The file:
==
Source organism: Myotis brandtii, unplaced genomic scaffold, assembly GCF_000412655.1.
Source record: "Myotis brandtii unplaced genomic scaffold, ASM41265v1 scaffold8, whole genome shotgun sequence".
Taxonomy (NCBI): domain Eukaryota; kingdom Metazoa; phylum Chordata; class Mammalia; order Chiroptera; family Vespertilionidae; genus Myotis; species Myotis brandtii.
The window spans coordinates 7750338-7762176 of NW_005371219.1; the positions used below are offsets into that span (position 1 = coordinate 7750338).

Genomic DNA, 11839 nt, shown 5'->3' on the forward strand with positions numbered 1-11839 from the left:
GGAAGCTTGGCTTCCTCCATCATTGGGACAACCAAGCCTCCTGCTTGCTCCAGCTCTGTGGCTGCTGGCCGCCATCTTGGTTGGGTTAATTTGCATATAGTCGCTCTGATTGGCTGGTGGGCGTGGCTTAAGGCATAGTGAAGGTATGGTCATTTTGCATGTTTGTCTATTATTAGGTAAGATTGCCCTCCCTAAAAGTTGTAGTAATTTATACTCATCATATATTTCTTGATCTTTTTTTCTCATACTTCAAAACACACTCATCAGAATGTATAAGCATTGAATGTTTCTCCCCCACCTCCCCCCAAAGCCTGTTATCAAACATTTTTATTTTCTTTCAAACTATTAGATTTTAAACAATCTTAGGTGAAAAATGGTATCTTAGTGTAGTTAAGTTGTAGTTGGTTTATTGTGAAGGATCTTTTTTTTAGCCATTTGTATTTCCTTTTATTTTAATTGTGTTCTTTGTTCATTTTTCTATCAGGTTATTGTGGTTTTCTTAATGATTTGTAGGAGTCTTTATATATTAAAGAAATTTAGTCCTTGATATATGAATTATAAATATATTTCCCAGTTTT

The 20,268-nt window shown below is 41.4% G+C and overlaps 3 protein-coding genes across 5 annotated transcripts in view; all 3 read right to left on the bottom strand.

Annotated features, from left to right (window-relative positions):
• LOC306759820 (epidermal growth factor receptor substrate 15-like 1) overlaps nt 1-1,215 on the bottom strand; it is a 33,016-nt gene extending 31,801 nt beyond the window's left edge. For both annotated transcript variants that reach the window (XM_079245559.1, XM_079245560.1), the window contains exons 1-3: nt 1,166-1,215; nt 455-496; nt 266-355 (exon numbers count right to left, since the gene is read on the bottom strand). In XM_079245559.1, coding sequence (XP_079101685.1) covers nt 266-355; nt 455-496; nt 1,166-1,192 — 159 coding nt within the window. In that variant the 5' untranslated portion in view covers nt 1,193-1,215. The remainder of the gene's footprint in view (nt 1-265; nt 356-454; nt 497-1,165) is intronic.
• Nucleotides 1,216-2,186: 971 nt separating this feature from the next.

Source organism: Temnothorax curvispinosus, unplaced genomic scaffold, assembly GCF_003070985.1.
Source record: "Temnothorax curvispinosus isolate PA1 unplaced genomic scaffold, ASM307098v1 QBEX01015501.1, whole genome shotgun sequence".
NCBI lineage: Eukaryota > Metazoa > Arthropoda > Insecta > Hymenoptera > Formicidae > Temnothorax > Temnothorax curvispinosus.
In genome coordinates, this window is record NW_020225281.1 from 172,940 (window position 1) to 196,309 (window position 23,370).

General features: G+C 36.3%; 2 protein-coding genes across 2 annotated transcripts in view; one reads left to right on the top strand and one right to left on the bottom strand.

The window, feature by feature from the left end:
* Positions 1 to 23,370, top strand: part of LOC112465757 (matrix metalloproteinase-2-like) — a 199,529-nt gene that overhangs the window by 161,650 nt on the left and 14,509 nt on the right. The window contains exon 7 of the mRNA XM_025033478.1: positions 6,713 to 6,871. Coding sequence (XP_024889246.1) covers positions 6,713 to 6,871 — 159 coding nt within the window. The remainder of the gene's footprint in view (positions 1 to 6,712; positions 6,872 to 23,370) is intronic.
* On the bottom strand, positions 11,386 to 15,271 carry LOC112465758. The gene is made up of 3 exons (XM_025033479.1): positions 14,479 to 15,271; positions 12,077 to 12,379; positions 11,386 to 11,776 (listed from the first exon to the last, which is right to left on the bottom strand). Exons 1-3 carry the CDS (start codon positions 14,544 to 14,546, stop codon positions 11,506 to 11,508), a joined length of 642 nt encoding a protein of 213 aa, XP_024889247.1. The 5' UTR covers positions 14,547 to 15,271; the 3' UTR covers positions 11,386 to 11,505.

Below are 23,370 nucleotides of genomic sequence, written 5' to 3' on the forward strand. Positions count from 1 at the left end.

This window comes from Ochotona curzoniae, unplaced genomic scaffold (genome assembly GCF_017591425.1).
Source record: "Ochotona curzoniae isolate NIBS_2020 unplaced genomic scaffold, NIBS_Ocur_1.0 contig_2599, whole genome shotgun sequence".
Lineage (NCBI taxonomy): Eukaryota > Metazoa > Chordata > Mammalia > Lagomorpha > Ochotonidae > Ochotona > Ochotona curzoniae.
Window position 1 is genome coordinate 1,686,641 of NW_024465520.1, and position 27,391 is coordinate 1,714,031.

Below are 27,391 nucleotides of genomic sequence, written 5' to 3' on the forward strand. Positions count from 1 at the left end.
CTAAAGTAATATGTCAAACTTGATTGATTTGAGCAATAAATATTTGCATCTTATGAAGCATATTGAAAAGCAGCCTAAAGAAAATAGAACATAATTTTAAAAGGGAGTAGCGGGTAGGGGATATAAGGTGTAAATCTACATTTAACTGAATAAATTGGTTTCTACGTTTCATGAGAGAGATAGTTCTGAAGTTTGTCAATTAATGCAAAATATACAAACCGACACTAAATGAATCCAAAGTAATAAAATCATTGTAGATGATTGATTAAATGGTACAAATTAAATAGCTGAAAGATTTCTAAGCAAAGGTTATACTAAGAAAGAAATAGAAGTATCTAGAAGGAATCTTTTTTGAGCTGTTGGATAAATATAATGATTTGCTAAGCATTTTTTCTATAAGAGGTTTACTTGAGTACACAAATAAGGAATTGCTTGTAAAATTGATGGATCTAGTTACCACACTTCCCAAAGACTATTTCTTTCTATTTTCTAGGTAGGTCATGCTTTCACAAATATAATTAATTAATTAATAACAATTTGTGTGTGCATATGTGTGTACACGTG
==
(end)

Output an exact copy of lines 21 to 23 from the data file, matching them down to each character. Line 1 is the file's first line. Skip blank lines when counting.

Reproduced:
Source record: "Ochotona curzoniae isolate NIBS_2020 unplaced genomic scaffold, NIBS_Ocur_1.0 contig_2599, whole genome shotgun sequence".
Lineage (NCBI taxonomy): Eukaryota > Metazoa > Chordata > Mammalia > Lagomorpha > Ochotonidae > Ochotona > Ochotona curzoniae.
Window position 1 is genome coordinate 1,686,641 of NW_024465520.1, and position 27,391 is coordinate 1,714,031.